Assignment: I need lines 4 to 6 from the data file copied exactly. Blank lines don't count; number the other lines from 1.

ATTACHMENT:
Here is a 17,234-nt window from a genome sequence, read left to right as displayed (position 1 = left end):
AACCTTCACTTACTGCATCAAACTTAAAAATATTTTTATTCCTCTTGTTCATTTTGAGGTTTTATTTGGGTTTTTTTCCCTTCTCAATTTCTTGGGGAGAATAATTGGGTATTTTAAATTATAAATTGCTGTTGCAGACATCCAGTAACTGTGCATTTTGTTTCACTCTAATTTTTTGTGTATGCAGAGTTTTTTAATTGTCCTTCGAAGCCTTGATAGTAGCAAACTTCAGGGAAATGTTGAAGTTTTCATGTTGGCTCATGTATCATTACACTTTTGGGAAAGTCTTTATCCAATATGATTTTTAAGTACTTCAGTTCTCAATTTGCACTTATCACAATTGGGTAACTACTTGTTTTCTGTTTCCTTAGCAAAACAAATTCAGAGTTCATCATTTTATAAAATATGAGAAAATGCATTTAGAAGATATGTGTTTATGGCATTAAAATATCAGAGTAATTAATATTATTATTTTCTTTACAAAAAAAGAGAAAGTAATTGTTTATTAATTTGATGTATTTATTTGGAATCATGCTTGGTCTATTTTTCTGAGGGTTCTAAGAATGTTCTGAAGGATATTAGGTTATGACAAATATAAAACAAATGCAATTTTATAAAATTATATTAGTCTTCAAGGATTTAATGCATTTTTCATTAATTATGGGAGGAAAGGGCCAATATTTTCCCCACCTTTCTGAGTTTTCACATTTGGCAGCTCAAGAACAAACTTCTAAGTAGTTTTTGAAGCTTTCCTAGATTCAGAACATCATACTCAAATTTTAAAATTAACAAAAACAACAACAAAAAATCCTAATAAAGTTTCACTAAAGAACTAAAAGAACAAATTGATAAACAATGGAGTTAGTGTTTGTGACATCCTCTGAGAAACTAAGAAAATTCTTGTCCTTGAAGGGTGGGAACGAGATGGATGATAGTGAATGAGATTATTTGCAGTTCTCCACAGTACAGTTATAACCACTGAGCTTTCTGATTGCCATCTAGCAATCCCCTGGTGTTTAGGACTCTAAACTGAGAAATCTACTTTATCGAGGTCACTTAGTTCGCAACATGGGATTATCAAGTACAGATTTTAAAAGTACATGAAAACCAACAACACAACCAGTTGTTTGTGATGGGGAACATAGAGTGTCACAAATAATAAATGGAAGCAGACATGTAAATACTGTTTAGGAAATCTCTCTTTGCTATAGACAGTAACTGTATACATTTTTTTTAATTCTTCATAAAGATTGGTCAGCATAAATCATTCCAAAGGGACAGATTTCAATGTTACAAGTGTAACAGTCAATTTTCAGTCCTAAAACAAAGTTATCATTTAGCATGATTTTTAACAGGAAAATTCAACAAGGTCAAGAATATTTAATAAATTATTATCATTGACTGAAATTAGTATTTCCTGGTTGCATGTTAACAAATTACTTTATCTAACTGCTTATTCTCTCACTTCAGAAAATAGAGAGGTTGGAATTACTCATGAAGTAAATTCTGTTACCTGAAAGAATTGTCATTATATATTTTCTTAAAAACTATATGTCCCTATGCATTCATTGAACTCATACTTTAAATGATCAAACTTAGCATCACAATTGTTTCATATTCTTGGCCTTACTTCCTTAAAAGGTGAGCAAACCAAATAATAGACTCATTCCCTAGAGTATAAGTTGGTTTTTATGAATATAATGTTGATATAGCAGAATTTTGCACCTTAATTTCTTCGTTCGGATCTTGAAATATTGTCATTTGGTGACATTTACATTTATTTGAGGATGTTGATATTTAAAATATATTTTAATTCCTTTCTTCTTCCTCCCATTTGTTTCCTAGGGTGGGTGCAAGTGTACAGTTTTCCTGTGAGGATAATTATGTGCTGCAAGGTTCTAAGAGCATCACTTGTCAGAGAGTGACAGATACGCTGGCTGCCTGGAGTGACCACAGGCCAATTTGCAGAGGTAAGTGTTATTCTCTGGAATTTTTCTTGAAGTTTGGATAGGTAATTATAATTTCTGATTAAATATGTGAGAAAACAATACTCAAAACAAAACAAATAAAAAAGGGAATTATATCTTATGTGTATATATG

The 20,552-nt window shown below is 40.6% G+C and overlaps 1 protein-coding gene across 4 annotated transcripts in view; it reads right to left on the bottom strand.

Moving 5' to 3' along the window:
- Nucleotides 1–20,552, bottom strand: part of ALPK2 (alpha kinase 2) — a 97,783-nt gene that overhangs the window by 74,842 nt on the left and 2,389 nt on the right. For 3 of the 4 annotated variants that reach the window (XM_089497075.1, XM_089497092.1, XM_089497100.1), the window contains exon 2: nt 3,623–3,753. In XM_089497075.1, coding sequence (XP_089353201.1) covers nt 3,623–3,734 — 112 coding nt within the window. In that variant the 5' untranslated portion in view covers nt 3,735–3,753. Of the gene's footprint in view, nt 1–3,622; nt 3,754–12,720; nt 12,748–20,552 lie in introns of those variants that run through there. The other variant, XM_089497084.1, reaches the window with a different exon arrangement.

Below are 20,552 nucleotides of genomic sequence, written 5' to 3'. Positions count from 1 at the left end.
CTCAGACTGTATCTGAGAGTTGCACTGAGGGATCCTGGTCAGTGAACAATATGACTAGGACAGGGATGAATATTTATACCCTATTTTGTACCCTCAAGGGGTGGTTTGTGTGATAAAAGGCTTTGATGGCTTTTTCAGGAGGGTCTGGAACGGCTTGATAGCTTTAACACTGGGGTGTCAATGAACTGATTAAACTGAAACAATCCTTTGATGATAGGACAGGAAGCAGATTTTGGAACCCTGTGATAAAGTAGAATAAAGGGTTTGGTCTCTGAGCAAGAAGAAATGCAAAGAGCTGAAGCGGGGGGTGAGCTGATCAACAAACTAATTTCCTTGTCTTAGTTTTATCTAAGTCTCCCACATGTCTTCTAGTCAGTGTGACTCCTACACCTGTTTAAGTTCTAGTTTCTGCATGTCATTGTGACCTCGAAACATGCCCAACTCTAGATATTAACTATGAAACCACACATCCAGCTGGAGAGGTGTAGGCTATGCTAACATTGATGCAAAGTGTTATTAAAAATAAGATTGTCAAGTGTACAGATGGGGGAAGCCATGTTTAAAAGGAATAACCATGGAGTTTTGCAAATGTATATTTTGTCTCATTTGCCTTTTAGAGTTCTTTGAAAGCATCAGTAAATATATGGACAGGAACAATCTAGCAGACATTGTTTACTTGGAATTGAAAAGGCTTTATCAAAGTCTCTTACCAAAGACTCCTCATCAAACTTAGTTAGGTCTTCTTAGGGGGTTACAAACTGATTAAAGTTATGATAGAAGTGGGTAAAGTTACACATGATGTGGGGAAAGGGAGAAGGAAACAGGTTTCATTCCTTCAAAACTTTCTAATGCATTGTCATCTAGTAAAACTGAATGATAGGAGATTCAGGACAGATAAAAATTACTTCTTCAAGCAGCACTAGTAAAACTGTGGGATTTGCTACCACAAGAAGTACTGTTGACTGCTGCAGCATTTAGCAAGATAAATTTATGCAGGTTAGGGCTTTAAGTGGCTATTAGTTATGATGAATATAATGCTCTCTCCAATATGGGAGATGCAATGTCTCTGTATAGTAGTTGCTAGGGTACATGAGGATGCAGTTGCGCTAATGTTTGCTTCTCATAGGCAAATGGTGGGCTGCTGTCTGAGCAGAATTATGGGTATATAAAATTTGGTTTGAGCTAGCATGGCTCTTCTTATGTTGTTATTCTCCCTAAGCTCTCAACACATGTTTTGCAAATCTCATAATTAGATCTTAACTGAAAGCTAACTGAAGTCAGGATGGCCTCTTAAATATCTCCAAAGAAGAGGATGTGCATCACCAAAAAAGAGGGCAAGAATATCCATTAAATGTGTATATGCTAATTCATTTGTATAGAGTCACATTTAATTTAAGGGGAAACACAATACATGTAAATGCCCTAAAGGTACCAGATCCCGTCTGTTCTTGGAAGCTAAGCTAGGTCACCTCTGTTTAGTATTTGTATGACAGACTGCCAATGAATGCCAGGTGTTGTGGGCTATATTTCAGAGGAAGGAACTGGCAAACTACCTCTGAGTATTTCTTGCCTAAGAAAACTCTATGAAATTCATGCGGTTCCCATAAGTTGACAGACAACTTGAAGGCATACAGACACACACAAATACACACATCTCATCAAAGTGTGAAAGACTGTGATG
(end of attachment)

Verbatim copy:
Moving 5' to 3' along the window:
- Nucleotides 1–20,552, bottom strand: part of ALPK2 (alpha kinase 2) — a 97,783-nt gene that overhangs the window by 74,842 nt on the left and 2,389 nt on the right. For 3 of the 4 annotated variants that reach the window (XM_089497075.1, XM_089497092.1, XM_089497100.1), the window contains exon 2: nt 3,623–3,753. In XM_089497075.1, coding sequence (XP_089353201.1) covers nt 3,623–3,734 — 112 coding nt within the window. In that variant the 5' untranslated portion in view covers nt 3,735–3,753. Of the gene's footprint in view, nt 1–3,622; nt 3,754–12,720; nt 12,748–20,552 lie in introns of those variants that run through there. The other variant, XM_089497084.1, reaches the window with a different exon arrangement.

Below are 20,552 nucleotides of genomic sequence, written 5' to 3'. Positions count from 1 at the left end.